ISSN 2051-8315
Psychopathology Review
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 Volume 3, Issue 1, 29-40, 2015
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The role of serotonin in aversive inhibition: behavioural, cognitive and neural perspectives

  Oliver Robinson -
  Jonathan Roiser - Institute of Cognitive Neuroscience

Volume 3, Issue 1, 2015, Pages 29-40


Serotonin has long been implicated in emotional processing, but its specific mechanism of action is unclear. In this review we briefly summarise current perspectives on the neurobiological role of serotonin at the behavioural, cognitive and neural levels. We provide a general overview of serotonergic molecular pathways before discussing behavioural research delineating a role of serotonin in aversive inhibition. We then outline recent attempts to computationally formalise this role in aversive inhibition at the cognitive level. Finally, we try to situate these effects within neural circuitry. We argue, in particular, that the computational role of serotonin in aversive inhibition may be underpinned by serotonergic inhibition of prefrontal-amygdala circuits. Working to refine and improve our understanding of the neurobiological basis of serotonergic function is critical in order to improve our ability to diagnose and treat psychiatric disorders such as depression and anxiety in which serotonin may play a central role.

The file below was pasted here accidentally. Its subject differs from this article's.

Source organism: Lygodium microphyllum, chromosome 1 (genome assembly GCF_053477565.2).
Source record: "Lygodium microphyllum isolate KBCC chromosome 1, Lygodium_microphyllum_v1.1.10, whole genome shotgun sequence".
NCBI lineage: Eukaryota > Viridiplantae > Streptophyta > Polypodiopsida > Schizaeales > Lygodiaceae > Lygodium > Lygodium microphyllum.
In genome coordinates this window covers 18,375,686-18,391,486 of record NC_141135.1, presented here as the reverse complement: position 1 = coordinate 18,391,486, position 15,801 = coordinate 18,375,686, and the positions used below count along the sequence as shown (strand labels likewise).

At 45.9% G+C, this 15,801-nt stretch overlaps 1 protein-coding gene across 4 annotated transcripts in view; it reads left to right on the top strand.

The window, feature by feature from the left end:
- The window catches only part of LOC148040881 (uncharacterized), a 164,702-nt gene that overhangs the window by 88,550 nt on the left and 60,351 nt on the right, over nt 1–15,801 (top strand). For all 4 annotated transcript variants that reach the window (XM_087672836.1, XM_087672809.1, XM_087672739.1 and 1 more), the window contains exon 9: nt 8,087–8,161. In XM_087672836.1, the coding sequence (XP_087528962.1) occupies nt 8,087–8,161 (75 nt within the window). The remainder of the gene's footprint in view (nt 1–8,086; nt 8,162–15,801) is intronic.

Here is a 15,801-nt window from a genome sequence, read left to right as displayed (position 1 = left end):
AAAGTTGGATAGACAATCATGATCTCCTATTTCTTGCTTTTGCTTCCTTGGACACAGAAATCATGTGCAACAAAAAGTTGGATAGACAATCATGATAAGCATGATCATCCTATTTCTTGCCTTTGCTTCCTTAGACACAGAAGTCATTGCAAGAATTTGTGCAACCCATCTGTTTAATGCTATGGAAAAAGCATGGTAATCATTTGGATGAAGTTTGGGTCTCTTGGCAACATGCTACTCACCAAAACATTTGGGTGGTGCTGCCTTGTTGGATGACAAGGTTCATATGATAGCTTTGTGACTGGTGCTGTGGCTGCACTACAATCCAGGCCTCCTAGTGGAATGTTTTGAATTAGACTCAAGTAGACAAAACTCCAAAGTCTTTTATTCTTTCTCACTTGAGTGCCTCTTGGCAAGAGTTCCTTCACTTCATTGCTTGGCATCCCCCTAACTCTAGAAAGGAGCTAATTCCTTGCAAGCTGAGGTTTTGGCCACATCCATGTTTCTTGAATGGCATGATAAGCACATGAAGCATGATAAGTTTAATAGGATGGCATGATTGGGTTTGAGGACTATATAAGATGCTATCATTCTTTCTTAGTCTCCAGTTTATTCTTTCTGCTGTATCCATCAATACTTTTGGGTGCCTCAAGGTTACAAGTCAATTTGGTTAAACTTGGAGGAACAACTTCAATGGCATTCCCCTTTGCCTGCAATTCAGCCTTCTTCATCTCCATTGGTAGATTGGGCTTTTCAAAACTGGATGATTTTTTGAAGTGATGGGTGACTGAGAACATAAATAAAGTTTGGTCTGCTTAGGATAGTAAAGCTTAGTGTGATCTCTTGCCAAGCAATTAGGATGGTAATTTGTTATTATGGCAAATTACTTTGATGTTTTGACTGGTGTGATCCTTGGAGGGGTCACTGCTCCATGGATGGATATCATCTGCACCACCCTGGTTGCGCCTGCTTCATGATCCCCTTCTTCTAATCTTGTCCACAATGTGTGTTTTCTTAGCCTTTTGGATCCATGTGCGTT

Table of Contents
Molecular pathways
The role of serotonin in aversive Inhibition
 1) Using neurocognitive testing to probe the role of 5-HT in behaviour
  a) 5-HT in Inhibition:
  b) 5-HT in affective processing:
  c) 5-HT in aversive inhibition:
 2) Computational approaches to the role of 5-HT in aversive inhibition
 3) Neural substrates of serotonergically mediated aversive inhibition
  a) Psychophysiology
  b) Functional neuroimaging
Caveats and future directions

Correspondence to
Dr Oliver Robinson

5-HT; aversive processing; inhibition; serotonin; amygdala; prefrontal cortex

Received 8 Oct 2013; Revised 1 May 2014; Accepted 1 May 2014; In Press 21 Feb 2016

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